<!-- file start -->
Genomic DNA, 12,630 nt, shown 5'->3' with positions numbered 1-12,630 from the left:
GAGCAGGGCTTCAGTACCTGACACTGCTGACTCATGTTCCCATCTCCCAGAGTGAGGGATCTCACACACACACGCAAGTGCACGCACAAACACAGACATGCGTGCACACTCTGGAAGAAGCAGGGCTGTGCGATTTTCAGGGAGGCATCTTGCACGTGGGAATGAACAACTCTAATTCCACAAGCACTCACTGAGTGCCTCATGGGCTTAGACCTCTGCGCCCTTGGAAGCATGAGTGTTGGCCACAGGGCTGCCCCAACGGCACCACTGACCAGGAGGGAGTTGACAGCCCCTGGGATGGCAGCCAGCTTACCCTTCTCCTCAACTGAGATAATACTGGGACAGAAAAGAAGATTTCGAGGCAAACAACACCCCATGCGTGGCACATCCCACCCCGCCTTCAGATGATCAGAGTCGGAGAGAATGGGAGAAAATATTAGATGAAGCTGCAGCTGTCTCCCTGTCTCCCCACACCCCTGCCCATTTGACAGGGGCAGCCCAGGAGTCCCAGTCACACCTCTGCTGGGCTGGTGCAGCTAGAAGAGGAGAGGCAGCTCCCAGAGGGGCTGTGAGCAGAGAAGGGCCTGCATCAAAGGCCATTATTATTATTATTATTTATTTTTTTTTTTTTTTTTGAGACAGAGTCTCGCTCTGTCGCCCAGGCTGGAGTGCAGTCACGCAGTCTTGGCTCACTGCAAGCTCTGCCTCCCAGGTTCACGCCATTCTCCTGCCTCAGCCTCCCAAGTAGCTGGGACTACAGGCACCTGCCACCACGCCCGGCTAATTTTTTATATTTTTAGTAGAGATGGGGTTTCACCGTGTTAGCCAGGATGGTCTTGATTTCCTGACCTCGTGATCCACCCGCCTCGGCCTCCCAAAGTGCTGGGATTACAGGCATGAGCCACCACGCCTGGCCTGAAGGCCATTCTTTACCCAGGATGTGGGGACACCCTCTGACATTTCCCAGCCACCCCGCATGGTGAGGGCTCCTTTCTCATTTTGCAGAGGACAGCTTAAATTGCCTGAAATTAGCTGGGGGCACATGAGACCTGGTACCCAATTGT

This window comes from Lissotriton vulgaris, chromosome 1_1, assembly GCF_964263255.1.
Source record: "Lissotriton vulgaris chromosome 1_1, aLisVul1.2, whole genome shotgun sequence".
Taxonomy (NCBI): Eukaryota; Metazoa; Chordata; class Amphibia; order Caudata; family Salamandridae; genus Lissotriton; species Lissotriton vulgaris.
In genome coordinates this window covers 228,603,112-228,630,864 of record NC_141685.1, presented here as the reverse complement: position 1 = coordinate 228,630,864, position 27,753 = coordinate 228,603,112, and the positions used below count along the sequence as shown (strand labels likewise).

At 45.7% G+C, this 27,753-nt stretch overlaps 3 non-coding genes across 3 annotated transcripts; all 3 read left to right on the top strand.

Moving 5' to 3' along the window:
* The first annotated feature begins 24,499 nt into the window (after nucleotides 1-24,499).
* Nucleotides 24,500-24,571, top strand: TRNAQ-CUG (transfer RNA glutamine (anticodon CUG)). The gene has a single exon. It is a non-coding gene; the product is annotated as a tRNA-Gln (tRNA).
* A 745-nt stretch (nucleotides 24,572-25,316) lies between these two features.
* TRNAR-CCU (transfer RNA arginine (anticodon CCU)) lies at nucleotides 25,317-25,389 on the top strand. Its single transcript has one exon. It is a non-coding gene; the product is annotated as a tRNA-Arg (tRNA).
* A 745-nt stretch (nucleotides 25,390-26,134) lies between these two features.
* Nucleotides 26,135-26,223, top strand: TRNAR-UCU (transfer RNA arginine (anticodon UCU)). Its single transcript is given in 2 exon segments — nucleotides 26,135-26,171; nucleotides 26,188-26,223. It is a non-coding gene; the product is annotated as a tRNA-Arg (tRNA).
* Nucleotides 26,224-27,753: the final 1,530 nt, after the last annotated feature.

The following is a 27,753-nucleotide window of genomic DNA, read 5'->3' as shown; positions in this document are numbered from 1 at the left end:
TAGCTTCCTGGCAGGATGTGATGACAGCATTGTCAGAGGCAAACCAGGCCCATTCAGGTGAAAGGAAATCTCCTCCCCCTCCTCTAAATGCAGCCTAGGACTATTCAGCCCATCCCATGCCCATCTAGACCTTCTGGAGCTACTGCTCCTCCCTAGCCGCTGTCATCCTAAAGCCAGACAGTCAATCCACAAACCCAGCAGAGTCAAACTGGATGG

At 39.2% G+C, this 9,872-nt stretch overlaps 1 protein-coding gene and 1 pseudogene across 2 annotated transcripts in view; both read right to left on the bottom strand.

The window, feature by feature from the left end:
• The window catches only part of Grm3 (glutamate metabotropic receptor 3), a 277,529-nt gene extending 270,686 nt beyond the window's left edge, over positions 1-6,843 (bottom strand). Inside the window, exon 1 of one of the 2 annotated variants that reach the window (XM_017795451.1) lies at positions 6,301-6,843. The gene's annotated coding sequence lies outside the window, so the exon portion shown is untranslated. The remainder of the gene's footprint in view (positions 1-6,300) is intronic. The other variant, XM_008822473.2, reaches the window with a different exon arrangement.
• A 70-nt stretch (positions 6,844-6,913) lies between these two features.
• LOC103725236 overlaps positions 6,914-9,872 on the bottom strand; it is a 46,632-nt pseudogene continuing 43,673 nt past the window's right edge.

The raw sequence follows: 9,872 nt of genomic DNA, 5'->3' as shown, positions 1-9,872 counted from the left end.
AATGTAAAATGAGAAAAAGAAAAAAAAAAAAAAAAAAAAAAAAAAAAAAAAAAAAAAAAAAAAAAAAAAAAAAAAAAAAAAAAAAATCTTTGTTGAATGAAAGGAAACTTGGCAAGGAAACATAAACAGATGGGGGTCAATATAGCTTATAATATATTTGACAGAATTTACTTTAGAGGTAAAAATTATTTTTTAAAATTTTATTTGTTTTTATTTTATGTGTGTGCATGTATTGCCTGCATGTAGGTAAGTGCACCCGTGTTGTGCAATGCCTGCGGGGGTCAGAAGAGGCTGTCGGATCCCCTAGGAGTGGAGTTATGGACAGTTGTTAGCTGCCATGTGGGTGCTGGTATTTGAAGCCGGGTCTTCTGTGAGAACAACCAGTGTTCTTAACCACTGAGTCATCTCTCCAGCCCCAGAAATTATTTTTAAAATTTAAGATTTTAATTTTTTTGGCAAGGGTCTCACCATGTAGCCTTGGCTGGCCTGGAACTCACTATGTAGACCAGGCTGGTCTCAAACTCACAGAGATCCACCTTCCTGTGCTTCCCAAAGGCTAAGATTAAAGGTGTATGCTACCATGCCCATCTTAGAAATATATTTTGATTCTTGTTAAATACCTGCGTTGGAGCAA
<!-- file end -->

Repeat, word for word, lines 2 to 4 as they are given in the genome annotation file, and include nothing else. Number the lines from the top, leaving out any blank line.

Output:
GAGCAGGGCTTCAGTACCTGACACTGCTGACTCATGTTCCCATCTCCCAGAGTGAGGGATCTCACACACACACGCAAGTGCACGCACAAACACAGACATGCGTGCACACTCTGGAAGAAGCAGGGCTGTGCGATTTTCAGGGAGGCATCTTGCACGTGGGAATGAACAACTCTAATTCCACAAGCACTCACTGAGTGCCTCATGGGCTTAGACCTCTGCGCCCTTGGAAGCATGAGTGTTGGCCACAGGGCTGCCCCAACGGCACCACTGACCAGGAGGGAGTTGACAGCCCCTGGGATGGCAGCCAGCTTACCCTTCTCCTCAACTGAGATAATACTGGGACAGAAAAGAAGATTTCGAGGCAAACAACACCCCATGCGTGGCACATCCCACCCCGCCTTCAGATGATCAGAGTCGGAGAGAATGGGAGAAAATATTAGATGAAGCTGCAGCTGTCTCCCTGTCTCCCCACACCCCTGCCCATTTGACAGGGGCAGCCCAGGAGTCCCAGTCACACCTCTGCTGGGCTGGTGCAGCTAGAAGAGGAGAGGCAGCTCCCAGAGGGGCTGTGAGCAGAGAAGGGCCTGCATCAAAGGCCATTATTATTATTATTATTTATTTTTTTTTTTTTTTTTGAGACAGAGTCTCGCTCTGTCGCCCAGGCTGGAGTGCAGTCACGCAGTCTTGGCTCACTGCAAGCTCTGCCTCCCAGGTTCACGCCATTCTCCTGCCTCAGCCTCCCAAGTAGCTGGGACTACAGGCACCTGCCACCACGCCCGGCTAATTTTTTATATTTTTAGTAGAGATGGGGTTTCACCGTGTTAGCCAGGATGGTCTTGATTTCCTGACCTCGTGATCCACCCGCCTCGGCCTCCCAAAGTGCTGGGATTACAGGCATGAGCCACCACGCCTGGCCTGAAGGCCATTCTTTACCCAGGATGTGGGGACACCCTCTGACATTTCCCAGCCACCCCGCATGGTGAGGGCTCCTTTCTCATTTTGCAGAGGACAGCTTAAATTGCCTGAAATTAGCTGGGGGCACATGAGACCTGGTACCCAATTGT

This window comes from Lissotriton vulgaris, chromosome 1_1, assembly GCF_964263255.1.
Source record: "Lissotriton vulgaris chromosome 1_1, aLisVul1.2, whole genome shotgun sequence".